Although Scriptnotes always discusses more than one topic, Scriptnotes episode 287 is almost entirely devoted to the vanity fair piece “Why Hollywood as We Know it is Already Over.” John August and Craig Mazin go over the piece itself, and the long, long, long history of similar doomsday predictions for Hollywood, and inherent misunderstandings between the scene described in the piece and they way work happens on a film.

John and Craig also talk about the newspaper and music industries, and the very real problems both of them have faced and suffered from in the digital age, and recommend subscribing to reputable news publications still in print.  On a related note–there are entire sites such as Newspaper Death Watch dedicated to chronicling these struggles.

Film however, as John and Craig firmly propose and I agree, is not about to fizzle and die.  It’s an industry that has gone through the additions of sound and color, the competition of cable television, competing foreign markets, and the rise of Indie film making.  As they point out in their podcast, the film industry is already molding around the digital era.  People independently raise funding on a site like Kickstarter to create shows like Video Game High School,  which they promote on a platform such as Youtube, which will gains popularity and visibility until it is picked up by a distributor–in this case Netflix–which is itself deeply tied to and invested in the Hollywood production circle.  I’m not making a case that all film streams lead to the Hollywood ocean, but film has proven to be an incredibly adaptable medium for which there is a rather constant stream of demand.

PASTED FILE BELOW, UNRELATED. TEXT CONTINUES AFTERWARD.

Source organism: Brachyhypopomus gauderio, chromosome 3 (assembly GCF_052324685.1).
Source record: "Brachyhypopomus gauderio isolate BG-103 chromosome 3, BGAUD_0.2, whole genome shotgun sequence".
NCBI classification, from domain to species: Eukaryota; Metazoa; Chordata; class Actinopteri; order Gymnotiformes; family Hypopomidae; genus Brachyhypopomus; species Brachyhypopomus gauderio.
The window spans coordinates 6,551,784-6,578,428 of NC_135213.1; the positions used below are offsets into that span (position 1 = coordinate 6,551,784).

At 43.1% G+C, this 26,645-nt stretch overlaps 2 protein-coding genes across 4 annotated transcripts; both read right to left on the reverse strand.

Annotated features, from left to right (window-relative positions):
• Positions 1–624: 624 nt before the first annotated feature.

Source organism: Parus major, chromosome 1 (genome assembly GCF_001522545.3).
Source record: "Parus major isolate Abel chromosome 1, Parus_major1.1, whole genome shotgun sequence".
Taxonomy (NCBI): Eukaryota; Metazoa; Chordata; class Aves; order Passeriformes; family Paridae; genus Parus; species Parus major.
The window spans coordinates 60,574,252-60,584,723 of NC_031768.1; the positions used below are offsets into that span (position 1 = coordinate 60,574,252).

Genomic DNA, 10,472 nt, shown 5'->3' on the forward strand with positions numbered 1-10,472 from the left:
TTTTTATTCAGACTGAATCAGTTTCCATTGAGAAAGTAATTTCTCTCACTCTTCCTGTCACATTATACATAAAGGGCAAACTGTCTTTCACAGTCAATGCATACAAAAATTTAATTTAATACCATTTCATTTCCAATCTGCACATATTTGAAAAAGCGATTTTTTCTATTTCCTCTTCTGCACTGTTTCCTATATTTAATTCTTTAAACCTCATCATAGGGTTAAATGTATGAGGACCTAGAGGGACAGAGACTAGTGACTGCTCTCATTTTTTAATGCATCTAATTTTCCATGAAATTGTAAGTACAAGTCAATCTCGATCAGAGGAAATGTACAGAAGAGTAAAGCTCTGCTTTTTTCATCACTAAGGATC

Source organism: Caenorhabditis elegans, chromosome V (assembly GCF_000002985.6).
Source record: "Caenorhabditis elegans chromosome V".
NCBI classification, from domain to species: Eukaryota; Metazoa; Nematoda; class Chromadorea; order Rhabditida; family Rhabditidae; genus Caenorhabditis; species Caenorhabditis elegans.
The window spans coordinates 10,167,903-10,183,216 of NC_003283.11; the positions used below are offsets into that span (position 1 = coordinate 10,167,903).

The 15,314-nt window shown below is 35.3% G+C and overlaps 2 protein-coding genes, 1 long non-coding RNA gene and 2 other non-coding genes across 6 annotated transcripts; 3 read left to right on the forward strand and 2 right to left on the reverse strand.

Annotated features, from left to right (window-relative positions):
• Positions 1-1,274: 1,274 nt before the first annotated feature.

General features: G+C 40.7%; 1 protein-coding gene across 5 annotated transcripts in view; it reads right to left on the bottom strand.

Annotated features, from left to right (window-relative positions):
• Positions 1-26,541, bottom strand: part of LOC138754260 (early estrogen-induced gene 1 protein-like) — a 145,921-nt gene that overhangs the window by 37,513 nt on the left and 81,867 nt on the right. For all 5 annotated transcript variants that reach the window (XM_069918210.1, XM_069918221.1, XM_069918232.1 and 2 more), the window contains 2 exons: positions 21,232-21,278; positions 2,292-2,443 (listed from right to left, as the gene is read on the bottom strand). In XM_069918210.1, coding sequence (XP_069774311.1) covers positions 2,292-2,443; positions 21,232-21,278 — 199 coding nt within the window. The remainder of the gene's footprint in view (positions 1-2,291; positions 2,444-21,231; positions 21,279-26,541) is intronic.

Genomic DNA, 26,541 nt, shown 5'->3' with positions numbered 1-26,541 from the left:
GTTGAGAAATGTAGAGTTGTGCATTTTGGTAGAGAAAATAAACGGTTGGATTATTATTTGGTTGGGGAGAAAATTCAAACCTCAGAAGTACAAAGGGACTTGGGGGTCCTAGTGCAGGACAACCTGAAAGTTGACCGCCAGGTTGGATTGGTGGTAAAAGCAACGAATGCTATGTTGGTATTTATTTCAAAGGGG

In addition to discussing the longevity or demise of Hollywood, John and Craig finish a few threads from previous episodes, and answer questions–including some advice about copyright when script writing and how to script a conversation involving a translator.  They finish up with one cool things about a conspiracy discussion thread for John’s film Go, and the resurgence of print journalism.